Let’s be honest – my toddler can either be an eating machine or he will simply take a bite and run off to play. It is impossible to predict which toddler will be joining us for a meal. Unless, of course, I am serving mashed potato and sausages – because he will ALWAYS devour those. I thought the best way to show you some toddler food ideas was to actually share with you what my toddler ate this week. Real life toddler food ideas.

I thought the best way to show you some toddler food ideas was to share with you a week of what my toddler eats. Real life toddler food ideas. Join me as I share breakfast, lunch, dinner and snacks for my toddler this week.

Toddler Food Ideas: Breakfast

For breakfast, my little one is a child of routine. He pretty much has the same breakfast every single morning for weeks at a time. He went through a period of time where we ate weetbix with oat milk or soy milk. Then he had honey on toast for about a month. And now – we’re on to pancakes. I bulk cook these every couple of weeks and store them in the freezer. We simply pop one in the toaster in the morning, and serve it with strawberries, apple or sultanas. And a drizzle of maple syrup.

He will sometimes have two pancakes, if he has woken up extra hungry. I only make small ones – about the size of my palm. Freezing them has been one of the best ways that I can prep breakfast – it has saved me so much time in the mornings.

I use a variety of recipes – but I find these ones to be the best:

Toddler Food Ideas: Lunch

My toddler goes to childcare 5 days a week. We prepare his lunch for those days, while the childcare provides a morning and afternoon snack. Those snacks are generally very similar to what we have at home: carrot and cucumber sticks with hummus, rice crackers, fruit, yoghurt. All very simple.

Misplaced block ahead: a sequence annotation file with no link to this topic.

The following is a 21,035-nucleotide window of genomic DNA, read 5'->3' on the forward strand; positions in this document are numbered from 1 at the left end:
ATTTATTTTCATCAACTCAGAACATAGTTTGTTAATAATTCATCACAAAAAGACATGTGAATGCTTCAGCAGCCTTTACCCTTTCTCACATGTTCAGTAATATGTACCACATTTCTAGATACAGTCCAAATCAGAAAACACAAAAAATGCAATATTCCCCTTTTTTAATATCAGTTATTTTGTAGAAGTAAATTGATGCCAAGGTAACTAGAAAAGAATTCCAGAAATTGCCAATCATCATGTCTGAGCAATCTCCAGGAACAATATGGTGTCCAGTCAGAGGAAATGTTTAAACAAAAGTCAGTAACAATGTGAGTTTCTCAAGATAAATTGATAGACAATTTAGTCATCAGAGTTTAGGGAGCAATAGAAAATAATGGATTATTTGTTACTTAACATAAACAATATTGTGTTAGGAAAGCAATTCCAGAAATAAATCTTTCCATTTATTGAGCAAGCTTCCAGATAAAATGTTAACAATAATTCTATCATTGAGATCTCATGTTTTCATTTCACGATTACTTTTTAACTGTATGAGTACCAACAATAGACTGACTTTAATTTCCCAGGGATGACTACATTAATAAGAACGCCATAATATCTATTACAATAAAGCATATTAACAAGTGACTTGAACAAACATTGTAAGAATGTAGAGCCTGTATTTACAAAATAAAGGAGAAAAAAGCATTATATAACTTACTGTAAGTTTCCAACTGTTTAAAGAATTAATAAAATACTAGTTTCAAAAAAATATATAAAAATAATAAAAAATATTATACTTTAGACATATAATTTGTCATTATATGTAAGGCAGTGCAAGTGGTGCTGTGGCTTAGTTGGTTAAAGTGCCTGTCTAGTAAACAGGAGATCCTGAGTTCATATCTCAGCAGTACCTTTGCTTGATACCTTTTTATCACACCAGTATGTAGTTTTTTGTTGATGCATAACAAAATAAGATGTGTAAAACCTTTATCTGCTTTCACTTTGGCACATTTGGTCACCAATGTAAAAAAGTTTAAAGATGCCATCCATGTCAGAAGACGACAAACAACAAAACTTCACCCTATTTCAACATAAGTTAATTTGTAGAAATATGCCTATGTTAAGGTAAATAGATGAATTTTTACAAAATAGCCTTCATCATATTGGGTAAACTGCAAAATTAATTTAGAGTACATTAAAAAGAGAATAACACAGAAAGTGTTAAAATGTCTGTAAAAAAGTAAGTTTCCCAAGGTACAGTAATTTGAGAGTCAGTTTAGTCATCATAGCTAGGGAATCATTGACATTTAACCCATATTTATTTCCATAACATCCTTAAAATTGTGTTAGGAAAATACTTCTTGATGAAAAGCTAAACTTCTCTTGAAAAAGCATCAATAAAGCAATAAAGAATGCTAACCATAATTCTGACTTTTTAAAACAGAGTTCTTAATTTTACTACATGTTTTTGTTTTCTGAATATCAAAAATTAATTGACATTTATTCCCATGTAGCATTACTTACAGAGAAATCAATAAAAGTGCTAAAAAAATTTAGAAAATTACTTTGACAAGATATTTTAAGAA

For his lunch, we prepare a lunchbox. I’ve already shared what we include in there in this post – and there are some great lunchbox toddler food ideas there. Go have a read.

On weekends, his lunches are very similar to his lunchboxes. A variety of things – all wholefood items. Or he might have a simple sandwich. If we have leftovers, he will sometimes share those with us.

This week, we’re all about the lunchboxes. We’ve had leftover sausages chopped up, some cheese, sultanas, crackers. I also added some leftover sweet potato mash – my toddler has always been happy to eat this cold, so it works well in the lunchbox.

For a sweet treat, I like to include a medjool date. This is a wholefood treat – and just a little something for him to eat as part of his lunch.

A toddler lunchbox - real toddler food ideas.

Toddler Food Ideas: Dinner

For dinners, my little one simply eats whatever we eat. I rarely make anything different for him. I may serve it differently – I learnt this tip from an awesome cook book that I highly recommend: Feeding the Family*. In this book, there is a suggestion around serving the components of the meal separately. I tried this recently with a tofu noodle dish. It was meant to be served as a combined pile of noodles and tofu and vegetables – but I instead served it up as a small pile of noodles, a few pieces of tofu and kept the vegetables separately. Even a little pot of the sauce for dipping. You would not believe my surprise when my little one not only ate the tofu – but asked for seconds. I was one proud Mama that night.